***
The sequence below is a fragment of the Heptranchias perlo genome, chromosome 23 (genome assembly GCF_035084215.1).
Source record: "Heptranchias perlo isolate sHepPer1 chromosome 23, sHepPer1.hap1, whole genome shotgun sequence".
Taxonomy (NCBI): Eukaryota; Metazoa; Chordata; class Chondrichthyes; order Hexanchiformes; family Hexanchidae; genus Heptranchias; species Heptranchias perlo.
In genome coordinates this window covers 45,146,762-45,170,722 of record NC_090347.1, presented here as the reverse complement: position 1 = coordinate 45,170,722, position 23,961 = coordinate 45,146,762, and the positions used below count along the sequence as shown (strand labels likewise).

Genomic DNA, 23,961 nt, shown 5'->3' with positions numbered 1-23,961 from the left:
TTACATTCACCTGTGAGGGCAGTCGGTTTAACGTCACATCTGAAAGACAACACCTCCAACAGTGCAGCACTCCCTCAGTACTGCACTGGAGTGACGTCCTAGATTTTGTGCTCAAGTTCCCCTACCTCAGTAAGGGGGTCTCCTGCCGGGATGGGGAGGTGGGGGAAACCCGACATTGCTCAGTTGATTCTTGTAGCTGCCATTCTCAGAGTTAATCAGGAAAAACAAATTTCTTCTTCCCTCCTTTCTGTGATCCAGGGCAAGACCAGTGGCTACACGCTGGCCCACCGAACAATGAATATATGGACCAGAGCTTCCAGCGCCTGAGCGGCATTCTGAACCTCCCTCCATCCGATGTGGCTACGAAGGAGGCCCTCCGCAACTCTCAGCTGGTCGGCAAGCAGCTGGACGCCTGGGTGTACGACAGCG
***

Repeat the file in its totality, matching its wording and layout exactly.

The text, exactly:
The sequence below is a fragment of the Heptranchias perlo genome, chromosome 23 (genome assembly GCF_035084215.1).
Source record: "Heptranchias perlo isolate sHepPer1 chromosome 23, sHepPer1.hap1, whole genome shotgun sequence".
Taxonomy (NCBI): Eukaryota; Metazoa; Chordata; class Chondrichthyes; order Hexanchiformes; family Hexanchidae; genus Heptranchias; species Heptranchias perlo.
In genome coordinates this window covers 45,146,762-45,170,722 of record NC_090347.1, presented here as the reverse complement: position 1 = coordinate 45,170,722, position 23,961 = coordinate 45,146,762, and the positions used below count along the sequence as shown (strand labels likewise).

Genomic DNA, 23,961 nt, shown 5'->3' with positions numbered 1-23,961 from the left:
TTACATTCACCTGTGAGGGCAGTCGGTTTAACGTCACATCTGAAAGACAACACCTCCAACAGTGCAGCACTCCCTCAGTACTGCACTGGAGTGACGTCCTAGATTTTGTGCTCAAGTTCCCCTACCTCAGTAAGGGGGTCTCCTGCCGGGATGGGGAGGTGGGGGAAACCCGACATTGCTCAGTTGATTCTTGTAGCTGCCATTCTCAGAGTTAATCAGGAAAAACAAATTTCTTCTTCCCTCCTTTCTGTGATCCAGGGCAAGACCAGTGGCTACACGCTGGCCCACCGAACAATGAATATATGGACCAGAGCTTCCAGCGCCTGAGCGGCATTCTGAACCTCCCTCCATCCGATGTGGCTACGAAGGAGGCCCTCCGCAACTCTCAGCTGGTCGGCAAGCAGCTGGACGCCTGGGTGTACGACAGCG